As a younger man I thought I liked J.R.R. Tolkien. Then I met people who really liked him. I’d read books major and minor, had opinions on whether balrogs had wings, and taken a remarkably large amount from a Oxford philologist’s fantasy, but I didn’t speak a lick of Quenya or Sindarin, couldn’t name Aragorn’s ancestors between Arvedui and Arathorn, and most damningly had been utterly defeated by The History of Middle-earth. This was a set of twelve large volumes forming a syllabus on the development of The Lord of the Rings; mythology, protomythology, drafts of the work, drafts of the mythology, you’d have to be an actual scholar or a crank to get through it all. It was beyond me but you’d be stunned how many people ate it up, or affected to. No scrap was worthless if it came from the pen of the master, not even juvenilia poems of the First Age which were, frankly, crap. This is a whole new level of fandom.
With every passing year I feel the same about Christopher Hitchens. I was not an early Hitchens adopter, getting in with the other atheists in the early part of the century. But once I was in I was in. I own and have re-read all of his books save the first two, on Cyprus and the Elgin Marbles. None of us know most of the output of Hitchens’s 40-year career but I’ve put a damned good dent in it. Many of his interviews and debates are on YouTube and I’ve enjoyed several. I’ve also found myself flipping through a Hitchens collection, noting a book he discussed that I otherwise would have missed, going out, and buying it; his latter reviews were rightly criticized for not being about the book at all, but the greatest compliment you can give a reviewer is doing that sort of thing more than once. In short, I would call myself a fan if I hadn’t heard from the real ones.
Today’s Hitchens fandom is something else. It was bad enough during his lifetime, when god Is Not Great was doing crazy business and auditoriums would be filled through the nave with undergraduates applauding every microwave-warmed witticism directed at whichever clergyman or pundit or ex-Prime Minister or younger brother had the nerve to face him that day. That was adulation of an undeniably great writer, mingled with a great deal of tribal loyalty. It was the atheist crowd who made Hitchens, by the standards of his trade, rich and famous, and they never ceased to cheer their most eloquent champion (and pay for the privilege) even when most of Hitchens’s time went to other topics.
His death saw this attitude expand beyond from the consumers of commentary to the producers. Countless eulogies, where writers he’d never mentioned in a trillion-word career chummily called him “Hitch” and noted his famous consumption of alcohol, nicotine, and literature like school chums while simultaneously garlanding themselves in self-effacement, were ghastly but inevitable and probably kindly-meant. (Far better were the too-few of his enemies with the guts to pick up a pen and rhetorically cremate the fucker. That sort of irreverent brio is, after all, what drew most of us to Hitchens in the first place.) Unfortunately, the initial wave of grief was not the high water mark.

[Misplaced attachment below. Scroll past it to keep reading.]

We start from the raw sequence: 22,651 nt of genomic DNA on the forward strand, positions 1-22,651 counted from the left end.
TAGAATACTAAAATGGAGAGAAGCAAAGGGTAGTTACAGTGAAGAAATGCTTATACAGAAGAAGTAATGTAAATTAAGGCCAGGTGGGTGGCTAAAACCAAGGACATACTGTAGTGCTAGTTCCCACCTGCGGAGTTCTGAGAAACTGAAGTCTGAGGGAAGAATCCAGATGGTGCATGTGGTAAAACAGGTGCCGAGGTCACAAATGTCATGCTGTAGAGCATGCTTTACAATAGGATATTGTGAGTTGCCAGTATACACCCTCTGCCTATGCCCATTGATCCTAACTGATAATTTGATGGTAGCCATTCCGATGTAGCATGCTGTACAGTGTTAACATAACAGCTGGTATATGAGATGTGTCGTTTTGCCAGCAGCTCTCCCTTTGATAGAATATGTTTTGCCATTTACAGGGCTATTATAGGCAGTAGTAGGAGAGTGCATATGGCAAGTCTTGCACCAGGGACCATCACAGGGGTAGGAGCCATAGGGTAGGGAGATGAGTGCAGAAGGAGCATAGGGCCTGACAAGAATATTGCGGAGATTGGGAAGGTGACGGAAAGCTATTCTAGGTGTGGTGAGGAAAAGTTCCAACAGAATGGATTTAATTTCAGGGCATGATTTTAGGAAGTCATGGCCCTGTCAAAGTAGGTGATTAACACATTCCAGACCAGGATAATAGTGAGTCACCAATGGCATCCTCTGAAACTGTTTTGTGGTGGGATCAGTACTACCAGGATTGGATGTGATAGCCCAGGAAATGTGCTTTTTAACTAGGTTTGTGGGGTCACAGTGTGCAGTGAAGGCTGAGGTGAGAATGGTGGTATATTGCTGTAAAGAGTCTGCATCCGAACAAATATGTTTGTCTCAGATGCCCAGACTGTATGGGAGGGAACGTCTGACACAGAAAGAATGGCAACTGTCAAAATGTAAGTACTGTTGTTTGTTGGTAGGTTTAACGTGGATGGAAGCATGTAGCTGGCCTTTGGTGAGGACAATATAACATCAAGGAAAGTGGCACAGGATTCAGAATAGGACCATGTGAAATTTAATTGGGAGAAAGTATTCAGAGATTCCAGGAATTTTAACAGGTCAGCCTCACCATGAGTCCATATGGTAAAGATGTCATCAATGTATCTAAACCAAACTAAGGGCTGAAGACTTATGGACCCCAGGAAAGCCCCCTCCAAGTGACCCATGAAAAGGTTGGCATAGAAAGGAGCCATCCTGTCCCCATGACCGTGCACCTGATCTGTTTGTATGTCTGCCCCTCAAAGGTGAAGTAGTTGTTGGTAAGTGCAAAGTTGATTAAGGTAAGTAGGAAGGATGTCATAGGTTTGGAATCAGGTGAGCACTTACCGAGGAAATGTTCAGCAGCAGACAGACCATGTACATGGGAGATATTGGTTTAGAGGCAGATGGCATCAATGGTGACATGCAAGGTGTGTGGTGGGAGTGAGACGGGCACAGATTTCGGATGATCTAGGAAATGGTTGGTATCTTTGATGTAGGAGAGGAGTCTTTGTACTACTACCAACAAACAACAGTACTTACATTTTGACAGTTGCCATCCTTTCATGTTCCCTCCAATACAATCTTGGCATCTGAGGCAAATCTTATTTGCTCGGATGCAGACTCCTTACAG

Four years after Hitchens’s death the admiration of undergraduates, Twitterers, YouTube commentators, and the other ordinary people is still intensifying. The word “Hitchslap,” meaning Hitchens scoring against a political opponent, remains current among the disciples, and fresh examples are uploaded to this day. Hitchens’s brother Peter, an equally intelligent and scarcely-less witty columnist in England with a voice frighteningly like Christopher’s but quite opposite political and religious views, has made a stock routine out of people who tweet or e-mail him things like “the wrong brother died.” (Critic: “How could you and Christopher possibly be brothers?!” Peter: “Same parents.”)
Nor have writers calmed down. Many still can’t simply quote him, like they would anyone else, and even those who do give it the air of a name-drop. Rather creepy looks into his old books from one of his old outlets, Vanity Fair, are perhaps understandable but still unpleasantly voyeuristic, even idolatrous. Perfectly competent columnists, like the National Post‘s Robyn Urback, have felt the need to pay homage to the master while discussing people Hitchens probably had never heard of. American author Thomas Mallon uses Hitchens heavily in Finale, a 2015 novel set during the Reagan presidency which sees Hitchens turns vast swathes of Washington to rubble with the clusterbomb of his wit. At the time Hitchens was a comparatively obscure columnist on The Nation, hostile to Reagan but new to the United States; what matter? Even in fiction the Hitchslap is iconic.
For these partisans the latest collection of Hitchens’s essays, And Yet…, is God-sent. Hitchens released several collections of journalism in his lifetime and died months after Arguably, the last. A small book of essays about the terminal cancer which understandably preoccupied him in the end, Mortality, soon followed. You would think there was little enough left, and yet… the fine folks at Simon & Schuster have rustled up work that slipped through the gaps or that Hitchens himself didn’t want anthologized and filled a handsomely-priced cover with it. (And Yet… costs more than Arguably did in hardback, is less than half the length, and the editors needed to be inclusive to get that far. It’s still a better deal than Mortality, which charged primo rates for a collection you could read over lunch if you had the stomach.)
I have not yet read it, though I’ve read nearly all of what’s in it. This is not a book review, it is a review of reviewers.
In the New York Times Dwight Garner somehow slobbers all over Hitchens while reserving specific praise for a 2006 eulogy to the late Oriana Fallaci, an interviewer who never took it easy on even a decent subject. He read the words but failed to read the lesson. In Maclean’s Brian Bethune at least acknowledges that Hitchens was a man of strengths and weaknesses, but his review, too is adulatory. Bethune has the excuse of space: he makes the commonplace but accurate note Hitchens tried to live up to the example of George Orwell while acknowledging Hitchens didn’t always succeed, but simply couldn’t go on any further. A National Review editor calls Hitchens “Often Wrong, Always Forthright;” the review was initially posted titled “Left-Wing but Honest” which is almost too bang-on Orwell to stand. And hey, look who it is in the first paragraph!